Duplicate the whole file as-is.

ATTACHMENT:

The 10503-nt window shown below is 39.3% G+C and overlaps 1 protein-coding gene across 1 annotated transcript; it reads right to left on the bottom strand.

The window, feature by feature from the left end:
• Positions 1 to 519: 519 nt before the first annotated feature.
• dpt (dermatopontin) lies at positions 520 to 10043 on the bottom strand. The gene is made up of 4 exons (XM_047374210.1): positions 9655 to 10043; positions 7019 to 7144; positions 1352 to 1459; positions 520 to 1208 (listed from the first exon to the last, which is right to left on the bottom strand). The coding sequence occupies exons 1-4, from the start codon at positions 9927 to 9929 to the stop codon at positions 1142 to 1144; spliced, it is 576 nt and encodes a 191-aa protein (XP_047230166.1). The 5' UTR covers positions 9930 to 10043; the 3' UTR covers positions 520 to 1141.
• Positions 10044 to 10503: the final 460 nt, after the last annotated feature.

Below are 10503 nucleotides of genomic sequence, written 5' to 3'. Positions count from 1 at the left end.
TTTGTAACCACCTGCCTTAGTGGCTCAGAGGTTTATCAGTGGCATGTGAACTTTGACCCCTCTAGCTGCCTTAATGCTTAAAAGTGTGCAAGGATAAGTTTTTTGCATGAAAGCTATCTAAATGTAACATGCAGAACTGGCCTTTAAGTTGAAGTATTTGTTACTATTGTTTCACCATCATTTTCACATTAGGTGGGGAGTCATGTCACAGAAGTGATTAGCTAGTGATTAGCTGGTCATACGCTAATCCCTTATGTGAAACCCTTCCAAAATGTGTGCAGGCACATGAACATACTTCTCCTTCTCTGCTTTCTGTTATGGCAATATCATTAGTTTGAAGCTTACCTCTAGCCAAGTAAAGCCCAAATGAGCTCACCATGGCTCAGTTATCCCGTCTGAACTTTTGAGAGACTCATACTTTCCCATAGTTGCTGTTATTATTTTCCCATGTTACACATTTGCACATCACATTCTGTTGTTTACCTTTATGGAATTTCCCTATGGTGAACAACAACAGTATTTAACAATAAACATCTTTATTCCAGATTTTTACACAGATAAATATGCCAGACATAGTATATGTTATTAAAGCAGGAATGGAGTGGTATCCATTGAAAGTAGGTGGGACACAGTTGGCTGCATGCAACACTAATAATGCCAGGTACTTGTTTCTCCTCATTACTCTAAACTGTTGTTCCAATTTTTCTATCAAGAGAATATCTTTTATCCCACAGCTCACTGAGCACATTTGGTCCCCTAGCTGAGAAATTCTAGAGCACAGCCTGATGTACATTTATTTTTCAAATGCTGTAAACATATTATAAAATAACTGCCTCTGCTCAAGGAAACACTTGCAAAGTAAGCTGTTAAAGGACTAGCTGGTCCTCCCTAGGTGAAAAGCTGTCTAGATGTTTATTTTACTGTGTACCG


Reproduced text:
The 10503-nt window shown below is 39.3% G+C and overlaps 1 protein-coding gene across 1 annotated transcript; it reads right to left on the bottom strand.

The window, feature by feature from the left end:
• Positions 1 to 519: 519 nt before the first annotated feature.
• dpt (dermatopontin) lies at positions 520 to 10043 on the bottom strand. The gene is made up of 4 exons (XM_047374210.1): positions 9655 to 10043; positions 7019 to 7144; positions 1352 to 1459; positions 520 to 1208 (listed from the first exon to the last, which is right to left on the bottom strand). The coding sequence occupies exons 1-4, from the start codon at positions 9927 to 9929 to the stop codon at positions 1142 to 1144; spliced, it is 576 nt and encodes a 191-aa protein (XP_047230166.1). The 5' UTR covers positions 9930 to 10043; the 3' UTR covers positions 520 to 1141.
• Positions 10044 to 10503: the final 460 nt, after the last annotated feature.

Below are 10503 nucleotides of genomic sequence, written 5' to 3'. Positions count from 1 at the left end.
TTTGTAACCACCTGCCTTAGTGGCTCAGAGGTTTATCAGTGGCATGTGAACTTTGACCCCTCTAGCTGCCTTAATGCTTAAAAGTGTGCAAGGATAAGTTTTTTGCATGAAAGCTATCTAAATGTAACATGCAGAACTGGCCTTTAAGTTGAAGTATTTGTTACTATTGTTTCACCATCATTTTCACATTAGGTGGGGAGTCATGTCACAGAAGTGATTAGCTAGTGATTAGCTGGTCATACGCTAATCCCTTATGTGAAACCCTTCCAAAATGTGTGCAGGCACATGAACATACTTCTCCTTCTCTGCTTTCTGTTATGGCAATATCATTAGTTTGAAGCTTACCTCTAGCCAAGTAAAGCCCAAATGAGCTCACCATGGCTCAGTTATCCCGTCTGAACTTTTGAGAGACTCATACTTTCCCATAGTTGCTGTTATTATTTTCCCATGTTACACATTTGCACATCACATTCTGTTGTTTACCTTTATGGAATTTCCCTATGGTGAACAACAACAGTATTTAACAATAAACATCTTTATTCCAGATTTTTACACAGATAAATATGCCAGACATAGTATATGTTATTAAAGCAGGAATGGAGTGGTATCCATTGAAAGTAGGTGGGACACAGTTGGCTGCATGCAACACTAATAATGCCAGGTACTTGTTTCTCCTCATTACTCTAAACTGTTGTTCCAATTTTTCTATCAAGAGAATATCTTTTATCCCACAGCTCACTGAGCACATTTGGTCCCCTAGCTGAGAAATTCTAGAGCACAGCCTGATGTACATTTATTTTTCAAATGCTGTAAACATATTATAAAATAACTGCCTCTGCTCAAGGAAACACTTGCAAAGTAAGCTGTTAAAGGACTAGCTGGTCCTCCCTAGGTGAAAAGCTGTCTAGATGTTTATTTTACTGTGTACCG